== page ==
14 Paul T. P. Wong’s existential/spiritual model of aging The imperative of meeting the existential and spiritual needs of seniors when people live longer The imperative of meeting the existential and spiritual needs of seniors when people live longer People begin to turn inward as they grow older People begin to turn inward as they grow older Personal meaning is the hidden dimension of successful aging Personal meaning is the hidden dimension of successful aging Positive meaning and purpose not only add years to one’s life, but also add life to one’s years Positive meaning and purpose not only add years to one’s life, but also add life to one’s years

15 Paul T. P. Wong’s existential/spiritual model of aging (cont’d) Without a clear sense of meaning and purpose in the face of physical decline, longevity may be an unbearable burden Without a clear sense of meaning and purpose in the face of physical decline, longevity may be an unbearable burden Need to maintain a positive attitude in the face of loss, illness and death Need to maintain a positive attitude in the face of loss, illness and death Death acceptance is related to physical and mental health Death acceptance is related to physical and mental health

16 Paul T. P. Wong on coping and successful aging The imperative of building up inner resources in order to cope with multiple losses The imperative of building up inner resources in order to cope with multiple losses Problem-focused coping becomes less relevant because most difficulties confronting the old-old are beyond their control Problem-focused coping becomes less relevant because most difficulties confronting the old-old are beyond their control Existential and transformative coping become increasingly important for the elderly Existential and transformative coping become increasingly important for the elderly

17 Wong and Reker’s Ontario Successful Aging Project 200 were from Community and 200 from Institutions 200 were from Community and 200 from Institutions Participants were classified as either Successful or Unsuccessful based on ratings on mental, physical health and adjustment Participants were classified as either Successful or Unsuccessful based on ratings on mental, physical health and adjustment Successful and Unsuccessful did not differ in terms of sex or income Successful and Unsuccessful did not differ in terms of sex or income Successful agers had more resources than Unsuccessful agers Successful agers had more resources than Unsuccessful agers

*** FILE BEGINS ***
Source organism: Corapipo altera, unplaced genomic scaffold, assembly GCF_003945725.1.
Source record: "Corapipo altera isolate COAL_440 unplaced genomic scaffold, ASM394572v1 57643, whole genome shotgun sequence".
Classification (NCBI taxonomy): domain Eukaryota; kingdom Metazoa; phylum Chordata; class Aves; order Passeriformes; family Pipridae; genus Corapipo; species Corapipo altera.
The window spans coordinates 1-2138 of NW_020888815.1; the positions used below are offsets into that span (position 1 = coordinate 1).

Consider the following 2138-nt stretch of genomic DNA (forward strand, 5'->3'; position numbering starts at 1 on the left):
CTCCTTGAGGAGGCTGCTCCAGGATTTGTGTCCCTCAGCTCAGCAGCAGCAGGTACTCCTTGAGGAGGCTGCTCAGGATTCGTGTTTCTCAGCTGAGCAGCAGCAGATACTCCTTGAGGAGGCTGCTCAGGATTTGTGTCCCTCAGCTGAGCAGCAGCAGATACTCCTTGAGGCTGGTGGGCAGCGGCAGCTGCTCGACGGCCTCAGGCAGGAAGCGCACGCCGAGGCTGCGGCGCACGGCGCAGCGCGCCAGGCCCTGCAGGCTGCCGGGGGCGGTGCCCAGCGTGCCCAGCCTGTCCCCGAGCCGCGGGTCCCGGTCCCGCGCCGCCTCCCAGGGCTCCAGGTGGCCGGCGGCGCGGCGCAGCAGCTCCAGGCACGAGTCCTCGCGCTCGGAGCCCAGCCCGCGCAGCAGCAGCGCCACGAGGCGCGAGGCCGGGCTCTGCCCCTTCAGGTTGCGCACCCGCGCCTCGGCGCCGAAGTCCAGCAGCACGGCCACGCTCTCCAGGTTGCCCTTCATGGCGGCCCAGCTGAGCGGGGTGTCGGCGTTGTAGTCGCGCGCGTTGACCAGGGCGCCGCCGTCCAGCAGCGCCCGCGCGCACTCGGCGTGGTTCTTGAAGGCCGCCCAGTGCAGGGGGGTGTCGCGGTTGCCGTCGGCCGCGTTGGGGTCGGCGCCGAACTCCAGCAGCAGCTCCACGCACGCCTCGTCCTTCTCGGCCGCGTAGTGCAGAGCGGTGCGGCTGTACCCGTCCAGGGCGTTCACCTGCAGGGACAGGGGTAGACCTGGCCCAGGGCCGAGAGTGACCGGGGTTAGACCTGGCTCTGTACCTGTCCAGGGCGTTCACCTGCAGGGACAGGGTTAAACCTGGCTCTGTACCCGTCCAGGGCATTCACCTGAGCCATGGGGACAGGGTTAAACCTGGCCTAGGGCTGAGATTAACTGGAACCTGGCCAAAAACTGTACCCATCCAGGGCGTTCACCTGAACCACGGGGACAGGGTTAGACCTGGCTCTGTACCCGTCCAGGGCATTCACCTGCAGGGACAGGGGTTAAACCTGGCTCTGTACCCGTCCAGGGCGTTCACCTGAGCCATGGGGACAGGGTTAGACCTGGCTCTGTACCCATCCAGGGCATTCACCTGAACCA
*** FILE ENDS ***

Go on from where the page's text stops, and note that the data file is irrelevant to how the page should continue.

18 Successful agers score higher in the following outcome measures: Health outcomes as measured by a nurse Health outcomes as measured by a nurse Physical symptoms as reported by participants Physical symptoms as reported by participants Psychopathology Psychopathology Depression Depression Perceived well-being Perceived well-being

19 Successful agers scored higher in the following resources: Social resources (social contacts and martial status) Social resources (social contacts and martial status) Cognitive resources (college education and intelligence) Cognitive resources (college education and intelligence) Spiritual resources (religious activity and personal meaning) Spiritual resources (religious activity and personal meaning) Psychological resources (optimism, commitment, self- reliance) Psychological resources (optimism, commitment, self- reliance) Healthy lifestyle (no smoking, no drinking, more exercises, etc.) Healthy lifestyle (no smoking, no drinking, more exercises, etc.)

20 Significant predictors of physical health outcomes Perceived control Perceived control Perceived income Perceived income Commitment to personal projects Commitment to personal projects Social contacts Social contacts Intelligence Intelligence

21 Significant predictors of mental health outcomes Personal meaning Personal meaning Social contacts Social contacts Religious activity Religious activity Marital status Marital status

22 Successful agers employed the following types of coping more often: Situational coping (Problem-focused) Situational coping (Problem-focused) Existential coping (Meaning and Acceptance) Existential coping (Meaning and Acceptance) Religious coping (Beliefs and Activities) Religious coping (Beliefs and Activities) Self-Restructuring (Cognitive and Behavioral) Self-Restructuring (Cognitive and Behavioral) Social support (Instrumental and Emotional support) Social support (Instrumental and Emotional support)

23 The ten commandments for successful aging: 1.Cultivate adequate resources (both internal and external) 2.Embrace religion or spirituality 3.Commit to personal projects 4.Pursue college education 5. Develop your cognitive capacities

24 The ten commandments for successful aging: (cont’d) 6. Get married & stay connected 7.Maintain optimism and zeal for living 8.Pursue a healthy lifestyle 9. Be reflective and flexible in coping 10. Expand yourself in every way (Turn inward, upward, forward and outward)